Rajashree Shirke’s portrait of Hidimba was moving.
Do all mothers feel alike about their children? Are some mothers more or less motherly in displaying their affection? Watching ‘Mata Hidimba,’ a refreshingly original composition by Rajashree Shirke in a new genre called ‘Ranga Nritya,’ you get a sense of the magic, good choreography can do to the subject. A clever mix of Indian classical music fed with ample dialogue to create a theatrical spectacle, Rajashree and her group of dancers managed to pull off an excellent show at the Epic Women conference organised by Kartik Fine Arts and Dr. Anita Ratnam.
Mahabharata continues to be the spring-board of creativity for scores of artists. The epic has often under-told the story of demon Hidimba, the asura wife of Bhima. Beyond a few caricatures in cinema and company dramas, this character has mostly evaded all narratives in popular media. According to Rajashree’s portrayal, Hidimba, a rakshasi or demon princess, grows up strong, courageous and free-spirited in the forest till she is smitten by Bhima. Bhima reciprocates her love on the condition that she must remain in the forest after the birth of their son Ghatotkacha, thanks to the pre-condition set by older brother Yudhishtira. Life as a single mother comes to a grinding halt when her son questions who his father is. On revealing it was one of the Pandavas, Ghatotkacha insists on meeting them. Hidimba’s gut feeling about this whole affair turns predictable with her knowledge of the ongoing war of Kurukshetra. With good advice, she parts with her son helplessly, praying nothing will go wrong.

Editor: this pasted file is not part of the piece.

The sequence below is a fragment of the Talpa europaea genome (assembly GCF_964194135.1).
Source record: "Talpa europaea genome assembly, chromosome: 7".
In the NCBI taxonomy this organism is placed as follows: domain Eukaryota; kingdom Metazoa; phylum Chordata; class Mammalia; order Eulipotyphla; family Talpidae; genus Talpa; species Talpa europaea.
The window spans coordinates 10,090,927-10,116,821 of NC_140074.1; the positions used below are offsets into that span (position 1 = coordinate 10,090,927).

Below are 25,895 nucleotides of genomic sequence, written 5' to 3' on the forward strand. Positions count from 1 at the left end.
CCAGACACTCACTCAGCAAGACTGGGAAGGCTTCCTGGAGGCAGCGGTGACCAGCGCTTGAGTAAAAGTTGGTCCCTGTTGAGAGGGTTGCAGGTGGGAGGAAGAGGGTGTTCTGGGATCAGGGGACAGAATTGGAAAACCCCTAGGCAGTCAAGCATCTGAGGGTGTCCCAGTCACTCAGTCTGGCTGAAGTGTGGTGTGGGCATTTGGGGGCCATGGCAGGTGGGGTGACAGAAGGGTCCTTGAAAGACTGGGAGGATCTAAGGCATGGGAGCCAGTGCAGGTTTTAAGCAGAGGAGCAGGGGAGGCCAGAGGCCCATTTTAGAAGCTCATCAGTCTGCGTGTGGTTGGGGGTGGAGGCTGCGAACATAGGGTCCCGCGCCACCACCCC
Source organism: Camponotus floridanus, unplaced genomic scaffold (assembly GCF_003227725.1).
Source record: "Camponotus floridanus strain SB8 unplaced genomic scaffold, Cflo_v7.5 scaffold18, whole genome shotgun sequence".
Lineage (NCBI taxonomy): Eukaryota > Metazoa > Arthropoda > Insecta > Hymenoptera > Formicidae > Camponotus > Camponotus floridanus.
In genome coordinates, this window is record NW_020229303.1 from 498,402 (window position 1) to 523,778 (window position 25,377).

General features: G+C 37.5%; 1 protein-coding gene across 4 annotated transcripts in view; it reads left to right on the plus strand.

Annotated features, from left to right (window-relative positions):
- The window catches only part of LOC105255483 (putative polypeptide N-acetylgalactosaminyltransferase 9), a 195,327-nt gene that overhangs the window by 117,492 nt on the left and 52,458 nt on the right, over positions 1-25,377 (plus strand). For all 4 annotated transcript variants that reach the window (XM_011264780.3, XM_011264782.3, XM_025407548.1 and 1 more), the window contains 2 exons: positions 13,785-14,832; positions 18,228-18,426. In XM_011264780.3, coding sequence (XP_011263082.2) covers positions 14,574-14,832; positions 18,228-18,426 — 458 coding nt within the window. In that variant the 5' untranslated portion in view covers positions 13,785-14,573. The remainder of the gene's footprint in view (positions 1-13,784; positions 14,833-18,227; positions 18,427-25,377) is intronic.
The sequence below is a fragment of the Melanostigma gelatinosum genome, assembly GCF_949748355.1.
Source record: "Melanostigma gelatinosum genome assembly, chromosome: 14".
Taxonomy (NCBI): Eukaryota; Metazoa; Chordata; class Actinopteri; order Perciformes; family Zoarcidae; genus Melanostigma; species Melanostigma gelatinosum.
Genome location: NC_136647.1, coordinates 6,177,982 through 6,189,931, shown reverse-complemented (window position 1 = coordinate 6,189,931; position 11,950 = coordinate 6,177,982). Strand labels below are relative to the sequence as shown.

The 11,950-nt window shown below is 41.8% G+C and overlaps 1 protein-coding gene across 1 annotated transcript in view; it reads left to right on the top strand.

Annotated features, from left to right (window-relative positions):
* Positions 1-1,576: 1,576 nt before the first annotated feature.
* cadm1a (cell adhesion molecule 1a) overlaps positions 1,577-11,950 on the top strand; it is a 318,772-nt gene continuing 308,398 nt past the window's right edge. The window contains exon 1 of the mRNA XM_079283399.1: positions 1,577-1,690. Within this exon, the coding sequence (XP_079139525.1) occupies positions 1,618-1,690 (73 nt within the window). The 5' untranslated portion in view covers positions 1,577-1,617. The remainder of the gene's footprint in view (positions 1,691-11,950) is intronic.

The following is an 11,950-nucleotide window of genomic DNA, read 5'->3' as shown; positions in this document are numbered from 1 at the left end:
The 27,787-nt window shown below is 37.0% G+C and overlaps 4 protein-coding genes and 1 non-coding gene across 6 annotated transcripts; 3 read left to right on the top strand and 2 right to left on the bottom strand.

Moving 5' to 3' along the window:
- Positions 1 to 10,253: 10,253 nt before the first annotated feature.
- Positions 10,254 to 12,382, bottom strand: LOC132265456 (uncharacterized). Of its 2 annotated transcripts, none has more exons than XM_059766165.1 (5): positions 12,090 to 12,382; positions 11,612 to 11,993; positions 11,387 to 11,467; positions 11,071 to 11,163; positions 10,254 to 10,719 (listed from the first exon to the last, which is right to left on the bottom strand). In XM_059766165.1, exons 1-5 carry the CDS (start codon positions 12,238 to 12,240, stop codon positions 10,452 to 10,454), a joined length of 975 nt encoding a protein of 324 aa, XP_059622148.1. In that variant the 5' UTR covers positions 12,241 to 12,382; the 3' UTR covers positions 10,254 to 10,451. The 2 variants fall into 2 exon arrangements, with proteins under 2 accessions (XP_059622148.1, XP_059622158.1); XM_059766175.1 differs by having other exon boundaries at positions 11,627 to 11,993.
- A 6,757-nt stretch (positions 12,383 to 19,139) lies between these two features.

On due occasion, Krishna plots on sending Ghatotkacha to the war where he falls prey, leaving Hidimba deprived of the only son she had. While everyone is aware of Kunti’s loss and lamenting over her sons’ death, Hidimba the single mother, written off as a dark character, is projected as a woman with no motherly feelings. Hidimba holds Krishna guilty of her son’s death and retires into the forest to never return into the main story of the Mahabharata ever again. It was this canvass that was explored brilliantly in the powerful abhinaya Rajashree portrayed.
Utilising the traditional Marathi theatre technique of having a melodious chorus, Rajashree became the sutradhaar and the protagonist of the show. The other dancers morphed into various roles through the story. The tragic mood aggravated in the part when Ghatotkacha dies at war with a wish that his funeral be held by his mother in the forest. Hidimba’s grief could have melted a stone. The idea of subjugation and brutality came across in the powerful characterisation etched with poignancy. Rajashree could have done with lower decibels and less-glaring costumes to suit the subtlety of her excellent interpretation. The freshness of the subject carried her through this fine piece.
(Veejay Sai is a writer, editor and a culture critic)